random species image

 

European Network of Bioacoustic Collections for Taxonomy,
Systematics and Conservation

Home

Meetings

History

Governance

Links

Contacts

At the meeting of the first European Workshop on Animal Sound Research and Libraries, hosted under EDIT Workpackage 4 by the Fonoteca Zoologica (Madrid) between 27-30 September 2006, researchers working with bioacoustic collections agreed to create the “European Network of Bioacoustic Collections for Taxonomy, Systematics and Conservation”

 

EDIT logo

 

European Network of Bioacoustic Collections for Taxonomy, Systematics and Conservation

 

Aim

To foster cooperation among institutions, researchers and interested amateurs to safeguard animal sound recordings and to optimise their use as a resource for research and nature conservation.

 

Background

The collecting of animal sound recordings is increasingly recognised as a valuable and often non-invasive tool for taxonomy, systematics and biodiversity research, because of the species-specificity of bioacoustical signals.

In common with other behavioural research, acoustic signals must be collected from living animals, preferably observed in their natural environments. Also, contrary to morphological or molecular characters, behaviours are definitively lost if not documented before species extinction. In the present frame of global climate change and biodiversity crisis, it is therefore urgent to facilitate the knowledge, preservation and accurate documentation of acoustic signals in the animal kingdom.

Many animal sound collections are scattered. They comprise sound recordings held in sound archives, in zoological institutions and by private persons. These collections are not only endangered due to the evanescence of the recording media and the signal they store, but also due to the risk that many of them will be lost and/or become unusable due to insufficient documentation and curation.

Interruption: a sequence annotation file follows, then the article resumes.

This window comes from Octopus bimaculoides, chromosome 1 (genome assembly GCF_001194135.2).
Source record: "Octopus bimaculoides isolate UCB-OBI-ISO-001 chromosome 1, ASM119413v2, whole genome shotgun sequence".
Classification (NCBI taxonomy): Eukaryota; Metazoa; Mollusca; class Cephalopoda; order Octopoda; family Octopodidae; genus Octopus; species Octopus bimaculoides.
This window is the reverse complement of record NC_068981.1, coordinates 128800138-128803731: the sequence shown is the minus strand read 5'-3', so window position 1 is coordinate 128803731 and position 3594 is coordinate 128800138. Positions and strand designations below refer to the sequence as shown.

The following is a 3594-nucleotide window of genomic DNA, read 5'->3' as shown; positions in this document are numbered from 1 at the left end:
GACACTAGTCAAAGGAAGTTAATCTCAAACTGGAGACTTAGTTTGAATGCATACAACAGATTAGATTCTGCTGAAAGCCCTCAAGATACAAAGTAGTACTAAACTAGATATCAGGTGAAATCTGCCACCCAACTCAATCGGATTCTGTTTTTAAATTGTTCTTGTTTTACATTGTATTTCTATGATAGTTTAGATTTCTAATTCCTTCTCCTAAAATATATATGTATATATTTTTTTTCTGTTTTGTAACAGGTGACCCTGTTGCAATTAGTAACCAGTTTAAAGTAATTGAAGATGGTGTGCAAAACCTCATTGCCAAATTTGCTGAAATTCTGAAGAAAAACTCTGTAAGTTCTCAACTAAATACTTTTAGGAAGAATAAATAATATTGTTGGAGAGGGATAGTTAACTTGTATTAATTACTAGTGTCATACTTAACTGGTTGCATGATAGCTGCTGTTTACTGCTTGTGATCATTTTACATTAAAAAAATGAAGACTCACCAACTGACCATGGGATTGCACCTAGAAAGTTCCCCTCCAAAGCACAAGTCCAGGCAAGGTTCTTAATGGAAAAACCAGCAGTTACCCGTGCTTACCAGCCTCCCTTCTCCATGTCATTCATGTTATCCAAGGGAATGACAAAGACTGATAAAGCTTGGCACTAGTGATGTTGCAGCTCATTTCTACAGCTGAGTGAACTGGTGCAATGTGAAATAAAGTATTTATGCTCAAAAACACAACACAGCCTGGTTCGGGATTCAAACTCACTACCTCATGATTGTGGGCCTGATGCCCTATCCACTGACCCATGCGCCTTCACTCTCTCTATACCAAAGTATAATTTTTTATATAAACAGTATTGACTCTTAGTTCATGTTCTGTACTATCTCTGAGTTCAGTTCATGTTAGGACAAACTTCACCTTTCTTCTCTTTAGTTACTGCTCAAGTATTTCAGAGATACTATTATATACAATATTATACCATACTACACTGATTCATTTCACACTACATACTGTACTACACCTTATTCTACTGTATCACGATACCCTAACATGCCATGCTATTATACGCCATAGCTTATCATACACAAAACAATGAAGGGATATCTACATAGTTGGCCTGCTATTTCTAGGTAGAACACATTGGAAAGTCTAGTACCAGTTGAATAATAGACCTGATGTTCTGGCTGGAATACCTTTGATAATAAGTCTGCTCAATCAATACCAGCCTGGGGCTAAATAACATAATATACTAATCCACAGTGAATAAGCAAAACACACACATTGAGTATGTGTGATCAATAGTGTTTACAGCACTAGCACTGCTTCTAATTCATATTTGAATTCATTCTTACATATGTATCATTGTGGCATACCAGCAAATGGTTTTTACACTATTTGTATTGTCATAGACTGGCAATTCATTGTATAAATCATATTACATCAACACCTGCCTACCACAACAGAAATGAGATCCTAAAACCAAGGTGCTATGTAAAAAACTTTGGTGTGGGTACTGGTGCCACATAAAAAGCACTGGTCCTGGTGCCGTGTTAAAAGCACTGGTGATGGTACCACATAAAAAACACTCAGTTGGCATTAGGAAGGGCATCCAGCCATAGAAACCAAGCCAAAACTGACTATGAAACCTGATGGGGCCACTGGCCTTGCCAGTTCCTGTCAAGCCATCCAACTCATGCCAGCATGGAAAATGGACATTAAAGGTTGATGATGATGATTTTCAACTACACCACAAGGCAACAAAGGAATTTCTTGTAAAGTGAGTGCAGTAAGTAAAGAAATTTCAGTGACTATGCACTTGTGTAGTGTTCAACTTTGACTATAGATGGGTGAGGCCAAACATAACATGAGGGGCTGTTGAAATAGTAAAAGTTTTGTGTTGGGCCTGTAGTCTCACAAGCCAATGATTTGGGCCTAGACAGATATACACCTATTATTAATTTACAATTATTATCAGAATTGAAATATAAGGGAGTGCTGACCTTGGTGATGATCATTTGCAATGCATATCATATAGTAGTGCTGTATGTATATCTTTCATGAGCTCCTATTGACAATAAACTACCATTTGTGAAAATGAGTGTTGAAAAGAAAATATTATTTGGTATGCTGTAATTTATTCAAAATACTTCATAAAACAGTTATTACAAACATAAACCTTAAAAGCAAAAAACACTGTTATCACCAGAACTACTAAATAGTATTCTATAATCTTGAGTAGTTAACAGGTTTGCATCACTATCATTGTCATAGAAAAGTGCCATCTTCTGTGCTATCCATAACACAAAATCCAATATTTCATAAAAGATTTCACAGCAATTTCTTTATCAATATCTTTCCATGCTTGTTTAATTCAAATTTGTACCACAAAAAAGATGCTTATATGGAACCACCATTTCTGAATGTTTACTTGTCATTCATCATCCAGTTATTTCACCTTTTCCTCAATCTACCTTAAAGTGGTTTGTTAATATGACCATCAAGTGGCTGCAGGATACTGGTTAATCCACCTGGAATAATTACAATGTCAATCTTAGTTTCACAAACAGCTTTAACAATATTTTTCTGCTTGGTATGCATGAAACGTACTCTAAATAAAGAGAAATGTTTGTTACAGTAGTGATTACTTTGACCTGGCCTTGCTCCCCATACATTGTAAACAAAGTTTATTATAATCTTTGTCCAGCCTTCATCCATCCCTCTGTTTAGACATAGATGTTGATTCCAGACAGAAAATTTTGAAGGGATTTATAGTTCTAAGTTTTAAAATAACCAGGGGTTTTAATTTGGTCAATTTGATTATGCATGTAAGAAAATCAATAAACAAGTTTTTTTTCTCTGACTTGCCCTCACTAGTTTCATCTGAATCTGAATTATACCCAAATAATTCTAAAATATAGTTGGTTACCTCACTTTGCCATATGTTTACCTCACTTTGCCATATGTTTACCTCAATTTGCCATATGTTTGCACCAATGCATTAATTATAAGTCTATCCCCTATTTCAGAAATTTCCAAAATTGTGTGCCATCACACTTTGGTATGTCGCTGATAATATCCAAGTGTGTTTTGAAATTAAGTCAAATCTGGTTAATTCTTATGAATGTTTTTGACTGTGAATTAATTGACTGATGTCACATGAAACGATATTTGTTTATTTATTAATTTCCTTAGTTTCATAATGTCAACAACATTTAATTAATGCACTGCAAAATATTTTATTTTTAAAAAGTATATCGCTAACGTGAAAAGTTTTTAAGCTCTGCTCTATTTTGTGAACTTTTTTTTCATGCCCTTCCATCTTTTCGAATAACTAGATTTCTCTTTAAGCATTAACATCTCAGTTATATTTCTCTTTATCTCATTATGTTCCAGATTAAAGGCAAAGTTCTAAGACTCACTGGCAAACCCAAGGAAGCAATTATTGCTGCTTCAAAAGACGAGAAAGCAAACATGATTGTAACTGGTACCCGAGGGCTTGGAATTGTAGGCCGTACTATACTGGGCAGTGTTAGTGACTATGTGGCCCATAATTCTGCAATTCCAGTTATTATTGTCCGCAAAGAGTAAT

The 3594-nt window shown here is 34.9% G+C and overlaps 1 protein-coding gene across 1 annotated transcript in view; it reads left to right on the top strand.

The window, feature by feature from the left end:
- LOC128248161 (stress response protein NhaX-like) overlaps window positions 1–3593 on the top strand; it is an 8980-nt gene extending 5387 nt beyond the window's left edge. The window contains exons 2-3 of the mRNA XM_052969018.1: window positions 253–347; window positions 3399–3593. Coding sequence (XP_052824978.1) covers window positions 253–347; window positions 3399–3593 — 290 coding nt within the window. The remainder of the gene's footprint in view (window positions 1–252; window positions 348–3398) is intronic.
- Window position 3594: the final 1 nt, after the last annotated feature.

Bioacoustic signals are used by vertebrates (mainly mammals, birds, anurans and fish) and by invertebrates (mainly insects of the orders Orthoptera and Homoptera), where taxonomic knowledge is clearly unequal: mammals, birds, and to a lesser extent anurans, are relatively well-known groups with small numbers of species. In these groups, bioacoustics alone can usually be used for species identification, allowing non-invasive biodiversity monitoring. On the other hand, insects are extremely species rich and poorly known, especially in the tropics.

Bioacoustical data are here primarily used to characterise the species,
complementary with other morphological and molecular features. To be fully reliable, signals recorded from insects must be associated with clearly identified voucher specimens. In general, well-identified reference pairs of acoustic signals and collection specimens are a prerequisite for the future progress of bioacoustics as an effective biodiversity monitoring tool for invertebrates.

So in addition to the sound recordings, bioacoustical data may be closely associated with voucher specimens and other materials (whether photographs, films, blood samples, or tissues of whole or parts of animals) held in private hands, in zoological museums and in other institutions. These are not necessarily housed in the same institution or even in the same country as the audio recordings. However, links between individual sound recordings and such corresponding physical specimens are currently nonexistent or insufficiently documented.

In consideration of the above, the European Network of Bioacoustic Collections for Taxonomy, Systematics and Conservation proposes the following objectives:

 

Objectives

  1. To raise awareness of the significant scientific and heritage value of animal sound collections.
  2. To call upon the scientific community and the general public to collect further sound recordings and to place these and endangered collections of animal sounds in the hands of institutions with a long-term perspective and resources to curate
    them.